4. Buffalo Weaver (Bubalornis niger)


Now this one is the easiest to spot of the small five, I would think. As for myself, I have seen this bird lots of times on my trips to Africa.

The Buffalo Weaver is a quite common bird across Africa, more specifically almost everywhere in Eastern and Southern Africa.

You will probably see one soon as well!



5. Elephant Shrew (Elephantulus)


Well, I am crazy about the African elephant, but I have never seen this small species haha.

Maybe next time, I should look more often in front of me instead of staring in the distance with binoculars :-).

Elephant shrews aren’t actually related to shrews at all, in fact, it’s more related to the elephant, can you believe it?

If you want to spot an elephant shrew in the wild, you better look for them in Namibia or South Africa.

Or you could look them up in a Zoo if you can’t find them lol!



What Is The “Big 12 or 13”?


Some people claim that we should call it the “Big 12”, or even 13, but I think that would take us too far, no?

This would mean that the list should include non-African animals:

  • Elephant
  • Hippopotamus
  • Polar bear
  • killer whale
  • gorilla silverback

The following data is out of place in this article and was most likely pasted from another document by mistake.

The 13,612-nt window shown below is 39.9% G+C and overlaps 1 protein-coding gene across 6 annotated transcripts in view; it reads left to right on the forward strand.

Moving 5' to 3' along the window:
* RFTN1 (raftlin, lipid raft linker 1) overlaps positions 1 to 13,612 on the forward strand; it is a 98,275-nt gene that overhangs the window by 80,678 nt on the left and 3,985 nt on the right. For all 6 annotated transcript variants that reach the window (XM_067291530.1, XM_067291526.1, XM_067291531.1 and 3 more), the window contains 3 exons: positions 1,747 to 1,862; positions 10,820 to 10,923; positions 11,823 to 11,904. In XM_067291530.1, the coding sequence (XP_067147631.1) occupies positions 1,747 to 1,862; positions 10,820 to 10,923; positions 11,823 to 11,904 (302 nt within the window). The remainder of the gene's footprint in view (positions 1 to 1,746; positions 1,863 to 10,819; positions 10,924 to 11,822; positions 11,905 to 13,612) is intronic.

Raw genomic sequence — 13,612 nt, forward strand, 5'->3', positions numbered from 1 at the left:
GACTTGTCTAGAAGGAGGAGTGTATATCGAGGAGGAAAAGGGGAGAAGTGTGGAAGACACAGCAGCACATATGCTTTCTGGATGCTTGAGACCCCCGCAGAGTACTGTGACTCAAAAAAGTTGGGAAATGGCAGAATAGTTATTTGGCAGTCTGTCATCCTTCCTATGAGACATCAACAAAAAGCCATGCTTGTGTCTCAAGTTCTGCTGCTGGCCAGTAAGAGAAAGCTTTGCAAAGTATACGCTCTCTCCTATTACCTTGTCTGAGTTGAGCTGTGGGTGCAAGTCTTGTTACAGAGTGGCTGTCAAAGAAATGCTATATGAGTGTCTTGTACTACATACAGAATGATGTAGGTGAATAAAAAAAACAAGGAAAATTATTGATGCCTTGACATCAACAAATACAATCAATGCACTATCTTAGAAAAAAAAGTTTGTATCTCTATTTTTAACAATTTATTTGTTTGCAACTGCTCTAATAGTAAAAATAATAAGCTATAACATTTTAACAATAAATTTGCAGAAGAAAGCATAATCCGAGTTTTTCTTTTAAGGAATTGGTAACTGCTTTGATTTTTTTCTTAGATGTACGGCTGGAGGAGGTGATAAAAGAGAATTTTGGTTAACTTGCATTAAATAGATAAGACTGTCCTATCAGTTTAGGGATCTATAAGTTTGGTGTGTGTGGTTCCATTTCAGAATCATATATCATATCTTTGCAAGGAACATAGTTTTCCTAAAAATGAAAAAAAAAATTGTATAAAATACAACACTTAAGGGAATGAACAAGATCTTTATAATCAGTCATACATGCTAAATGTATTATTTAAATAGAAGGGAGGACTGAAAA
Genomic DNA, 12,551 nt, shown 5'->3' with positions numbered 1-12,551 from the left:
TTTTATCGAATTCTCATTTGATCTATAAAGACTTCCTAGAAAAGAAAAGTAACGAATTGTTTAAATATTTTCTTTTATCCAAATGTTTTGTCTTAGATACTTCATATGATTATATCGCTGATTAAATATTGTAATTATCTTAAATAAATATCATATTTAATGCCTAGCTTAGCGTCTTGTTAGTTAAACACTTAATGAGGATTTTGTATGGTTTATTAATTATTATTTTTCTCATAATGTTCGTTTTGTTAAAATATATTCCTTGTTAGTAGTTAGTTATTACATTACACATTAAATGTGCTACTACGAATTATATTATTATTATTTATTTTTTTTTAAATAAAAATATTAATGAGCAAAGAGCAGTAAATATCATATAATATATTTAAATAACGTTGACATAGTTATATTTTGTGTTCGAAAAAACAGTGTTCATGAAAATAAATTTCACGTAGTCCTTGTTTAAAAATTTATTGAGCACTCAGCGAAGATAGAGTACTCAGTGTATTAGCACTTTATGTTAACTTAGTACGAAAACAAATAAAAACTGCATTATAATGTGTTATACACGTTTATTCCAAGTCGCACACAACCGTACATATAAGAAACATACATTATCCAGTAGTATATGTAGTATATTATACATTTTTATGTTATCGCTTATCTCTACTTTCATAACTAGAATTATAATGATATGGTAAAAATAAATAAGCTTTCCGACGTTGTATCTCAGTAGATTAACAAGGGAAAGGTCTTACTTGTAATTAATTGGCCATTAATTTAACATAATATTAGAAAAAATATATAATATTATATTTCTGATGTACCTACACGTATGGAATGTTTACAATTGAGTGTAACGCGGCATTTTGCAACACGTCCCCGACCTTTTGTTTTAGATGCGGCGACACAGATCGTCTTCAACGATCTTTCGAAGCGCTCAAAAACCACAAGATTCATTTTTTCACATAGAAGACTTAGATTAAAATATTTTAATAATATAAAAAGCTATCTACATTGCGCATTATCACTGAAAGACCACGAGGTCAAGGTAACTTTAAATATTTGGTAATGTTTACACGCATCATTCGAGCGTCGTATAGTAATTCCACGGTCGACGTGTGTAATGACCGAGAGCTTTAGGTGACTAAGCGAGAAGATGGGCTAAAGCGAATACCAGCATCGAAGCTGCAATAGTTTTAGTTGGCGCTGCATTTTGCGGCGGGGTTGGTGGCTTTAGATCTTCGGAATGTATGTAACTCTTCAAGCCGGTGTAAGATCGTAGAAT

• tiger
  • lion
  • Rhino
  • Giraffe
  • Buffalo
  • Cheetah
  • White shark
  • blue whale

And Finally, But Not In South Africa, What Is The “Special Five”?


The “Special Five“, however, is located in Northern Kenya in the Samburu National Reserve and it is a small park at 165 km².

Although small, it is a very interesting option for animal lovers, thanks to the permanent supply of water in the Uaso Nyiro and thus the rich animal life and diversity.

A number of animal species can’t be seen anywhere else in Kenya and more than 400 different species of birds and larger animals live here.

Here are the species included in the Samburu Special 5:

1. The reticulated giraffe (Giraffa camelopardalis Reticulata or G. Reticulata).


The reticulated giraffe aka the Somali giraffe is one of the 9 giraffe subspecies that all live in a different areas.

Each giraffe can be recognized by its unique pattern, with the reticulated giraffe, the pattern consists of large, angular spots and has a kind of net-shape separated by thin white lines.

With the males, the spots darken with age.

The reticulated giraffe is considered to be an endangered species and is on the red list of endangered species because the population has declined significantly in the past 25 years.

In 1990 the population was estimated to be about 36000-48000. In 2016 however, there are only about 8000 reticulated giraffes left in the wild.


2. The Grévy’s Zebra


There are several subspecies of zebras, and each species can be recognized by its unique stripe pattern.

The Grévy’s zebra can be recognized by the narrow stripes that are very close together and don’t continue on the belly.